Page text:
Part 1: Pesky Parasites: Ticks, Fleas and Worms
With spring just around the corner, it’s that time of year when pesky parasites come to the fore (try not to itch)!
Lighter nights, warmer temperatures and friendly sunshine mean we are spending more time outside - and so are our pets. Unfortunately, due to increased playtime outside, they have more chance of coming into contact with unsightly critters.
There are over 20 different types of ticks in the UK: all very similar in appearance. They can be as small as a single poppy seed or when fully engorged they can reach 11mm! There is evidence that ticks have been around for at least 90 million years and there are two specific families: Hard Ticks (Ixodidae) and Soft Ticks (Argasidae). They are both known to carry and transmit diseases or illness that are hazardous to humans and animals.
Ticks are quite partial to moist conditions and can be found all year round in woodland, grassland, parkland or areas of long grass and dense vegetation. The most common tick found on our pets is that of the Sheep Tick (also known as the Deer Tick).
What are they?
Ticks are small, round bodied creatures that slightly resemble a spider. Ticks can vary in size depending on their stage of life cycle, species, gender and whether or not they have just fed. Thankfully, ticks do not have powerful hind legs and are not able to fly! A tick will use its surroundings to enable it to use its hooked legs to climb up plants or bushes and wait for a host to latch on to: where they bite to attach themselves and begin their blood meal.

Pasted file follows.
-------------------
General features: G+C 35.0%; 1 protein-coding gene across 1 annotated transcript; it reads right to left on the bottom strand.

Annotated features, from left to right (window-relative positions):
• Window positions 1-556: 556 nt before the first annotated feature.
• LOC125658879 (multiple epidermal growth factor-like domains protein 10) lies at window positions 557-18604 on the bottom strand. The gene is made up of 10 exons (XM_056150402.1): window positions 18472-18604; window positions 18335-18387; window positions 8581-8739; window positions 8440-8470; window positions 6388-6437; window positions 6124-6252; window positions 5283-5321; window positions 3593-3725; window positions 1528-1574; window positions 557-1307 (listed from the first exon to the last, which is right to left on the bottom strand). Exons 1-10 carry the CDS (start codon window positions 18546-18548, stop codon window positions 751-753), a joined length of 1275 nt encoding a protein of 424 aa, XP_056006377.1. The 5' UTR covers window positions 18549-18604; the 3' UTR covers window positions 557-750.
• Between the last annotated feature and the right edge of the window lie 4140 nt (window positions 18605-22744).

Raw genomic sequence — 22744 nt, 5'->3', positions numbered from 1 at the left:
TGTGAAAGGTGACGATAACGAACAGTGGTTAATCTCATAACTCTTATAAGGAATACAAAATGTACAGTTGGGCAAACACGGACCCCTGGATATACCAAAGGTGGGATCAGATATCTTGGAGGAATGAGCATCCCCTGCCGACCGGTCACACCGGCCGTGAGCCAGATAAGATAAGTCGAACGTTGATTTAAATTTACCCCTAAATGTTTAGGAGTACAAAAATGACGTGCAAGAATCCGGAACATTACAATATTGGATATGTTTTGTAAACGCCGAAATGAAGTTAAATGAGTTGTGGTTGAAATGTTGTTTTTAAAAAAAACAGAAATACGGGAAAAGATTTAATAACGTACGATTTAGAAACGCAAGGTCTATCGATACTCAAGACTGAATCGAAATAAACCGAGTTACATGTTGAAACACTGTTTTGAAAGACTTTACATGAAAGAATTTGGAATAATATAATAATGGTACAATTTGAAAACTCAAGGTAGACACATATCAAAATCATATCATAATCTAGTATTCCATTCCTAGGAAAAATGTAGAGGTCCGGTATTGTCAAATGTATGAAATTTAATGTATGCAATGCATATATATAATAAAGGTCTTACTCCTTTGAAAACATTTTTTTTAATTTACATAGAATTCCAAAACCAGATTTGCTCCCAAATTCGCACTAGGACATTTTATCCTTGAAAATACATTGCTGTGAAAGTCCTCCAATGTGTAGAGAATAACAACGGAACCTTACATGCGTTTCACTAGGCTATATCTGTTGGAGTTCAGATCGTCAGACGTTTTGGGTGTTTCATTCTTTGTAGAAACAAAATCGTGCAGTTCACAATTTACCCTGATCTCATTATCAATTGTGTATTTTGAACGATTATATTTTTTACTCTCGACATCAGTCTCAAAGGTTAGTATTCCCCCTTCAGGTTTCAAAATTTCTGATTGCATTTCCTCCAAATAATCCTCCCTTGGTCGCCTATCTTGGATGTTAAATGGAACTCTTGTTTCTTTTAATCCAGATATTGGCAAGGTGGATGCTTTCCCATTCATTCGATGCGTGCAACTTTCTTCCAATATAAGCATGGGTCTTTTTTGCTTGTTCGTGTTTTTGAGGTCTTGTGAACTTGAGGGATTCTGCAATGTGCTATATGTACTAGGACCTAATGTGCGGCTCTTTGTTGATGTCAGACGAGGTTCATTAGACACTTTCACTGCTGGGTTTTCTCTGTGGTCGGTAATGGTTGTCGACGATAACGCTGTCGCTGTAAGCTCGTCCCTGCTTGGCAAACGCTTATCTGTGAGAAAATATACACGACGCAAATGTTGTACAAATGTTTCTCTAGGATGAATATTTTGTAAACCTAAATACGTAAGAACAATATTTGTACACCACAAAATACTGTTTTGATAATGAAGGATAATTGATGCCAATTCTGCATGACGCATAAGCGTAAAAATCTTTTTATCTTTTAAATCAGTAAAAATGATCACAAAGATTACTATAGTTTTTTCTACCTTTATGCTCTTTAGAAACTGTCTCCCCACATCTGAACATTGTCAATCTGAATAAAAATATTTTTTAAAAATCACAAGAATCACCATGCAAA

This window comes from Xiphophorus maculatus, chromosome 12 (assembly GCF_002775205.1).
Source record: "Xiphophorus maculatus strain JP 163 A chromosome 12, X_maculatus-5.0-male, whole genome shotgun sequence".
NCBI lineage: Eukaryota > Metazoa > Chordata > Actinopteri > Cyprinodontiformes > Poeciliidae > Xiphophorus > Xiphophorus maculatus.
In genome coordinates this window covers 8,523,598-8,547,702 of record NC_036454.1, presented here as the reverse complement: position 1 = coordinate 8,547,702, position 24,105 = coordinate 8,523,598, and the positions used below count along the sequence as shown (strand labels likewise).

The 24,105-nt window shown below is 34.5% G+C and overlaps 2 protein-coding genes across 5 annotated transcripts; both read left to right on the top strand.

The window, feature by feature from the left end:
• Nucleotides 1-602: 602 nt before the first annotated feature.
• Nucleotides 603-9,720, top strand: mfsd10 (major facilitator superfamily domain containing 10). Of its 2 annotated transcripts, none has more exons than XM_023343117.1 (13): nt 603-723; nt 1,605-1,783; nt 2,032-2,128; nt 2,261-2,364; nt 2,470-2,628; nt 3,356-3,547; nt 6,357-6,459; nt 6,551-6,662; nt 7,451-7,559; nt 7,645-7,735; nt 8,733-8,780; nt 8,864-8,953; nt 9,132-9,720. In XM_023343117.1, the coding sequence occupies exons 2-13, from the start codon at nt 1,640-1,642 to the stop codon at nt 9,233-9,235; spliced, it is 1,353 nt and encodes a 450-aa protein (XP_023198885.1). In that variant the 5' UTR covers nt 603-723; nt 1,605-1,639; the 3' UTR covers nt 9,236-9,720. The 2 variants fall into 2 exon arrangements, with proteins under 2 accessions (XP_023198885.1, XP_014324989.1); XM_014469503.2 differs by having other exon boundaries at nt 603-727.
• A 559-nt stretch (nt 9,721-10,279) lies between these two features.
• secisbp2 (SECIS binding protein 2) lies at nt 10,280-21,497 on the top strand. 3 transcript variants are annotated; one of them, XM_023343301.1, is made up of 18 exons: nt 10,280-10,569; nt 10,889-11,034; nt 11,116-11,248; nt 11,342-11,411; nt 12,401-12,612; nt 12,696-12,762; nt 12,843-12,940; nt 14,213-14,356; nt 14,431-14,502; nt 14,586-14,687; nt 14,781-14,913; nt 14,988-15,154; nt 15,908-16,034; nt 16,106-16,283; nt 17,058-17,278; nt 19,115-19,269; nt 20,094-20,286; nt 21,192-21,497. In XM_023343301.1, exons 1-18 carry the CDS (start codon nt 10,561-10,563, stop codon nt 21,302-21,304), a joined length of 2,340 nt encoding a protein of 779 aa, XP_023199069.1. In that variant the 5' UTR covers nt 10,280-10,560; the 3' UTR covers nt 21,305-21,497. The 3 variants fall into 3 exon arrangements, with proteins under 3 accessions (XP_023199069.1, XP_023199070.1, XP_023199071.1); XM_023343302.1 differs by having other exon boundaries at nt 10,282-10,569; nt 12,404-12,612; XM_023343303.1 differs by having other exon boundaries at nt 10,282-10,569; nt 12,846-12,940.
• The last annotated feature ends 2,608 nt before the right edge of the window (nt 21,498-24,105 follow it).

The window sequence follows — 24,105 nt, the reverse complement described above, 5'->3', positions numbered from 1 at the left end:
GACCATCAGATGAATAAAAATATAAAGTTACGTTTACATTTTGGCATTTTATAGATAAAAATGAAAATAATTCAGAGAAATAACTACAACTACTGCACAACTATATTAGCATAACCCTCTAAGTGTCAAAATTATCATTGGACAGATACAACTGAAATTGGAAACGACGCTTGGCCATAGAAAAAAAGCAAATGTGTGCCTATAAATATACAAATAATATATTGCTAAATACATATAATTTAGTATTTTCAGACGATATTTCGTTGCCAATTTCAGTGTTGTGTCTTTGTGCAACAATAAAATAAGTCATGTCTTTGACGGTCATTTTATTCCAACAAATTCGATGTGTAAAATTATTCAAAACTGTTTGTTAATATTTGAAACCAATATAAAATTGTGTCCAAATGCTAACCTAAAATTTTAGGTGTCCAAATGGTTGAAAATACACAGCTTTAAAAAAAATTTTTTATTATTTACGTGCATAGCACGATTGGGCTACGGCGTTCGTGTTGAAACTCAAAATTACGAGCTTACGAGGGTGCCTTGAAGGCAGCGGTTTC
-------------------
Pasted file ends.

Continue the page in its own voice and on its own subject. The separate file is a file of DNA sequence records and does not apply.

Adults have 4 pairs of legs and no visible head - just a mouth that cuts into the skin. As they latch on to their unsuspecting victims they inject a saliva that prevents blood clotting. The bacteria that ticks transmit when they feed can cause diseases such as Lyme's Disease. Not all tick bites result in disease, but if you are concerned about your pet’s health we recommend you seek advice from your vet.
It may take a number of days for a tick to finish its meal. Once full, the tick will drop off to continue with its life cycle.
If you find one of these little critters on your dog or cat it is possible to remove them with specially designed tick removers, or tweezers - just be careful not to “pop” them! If you don't want to get too close (which is totally understandable) why not try our Tick Away Spray? This non-toxic and non-insecticidal spray is a very effective freezing treatment that kills within a few minutes and, as a result, the tick just falls off.
It is important not to crush a tick, even after it has been removed from your pet, and it is safest for you to flush it away in some toilet roll.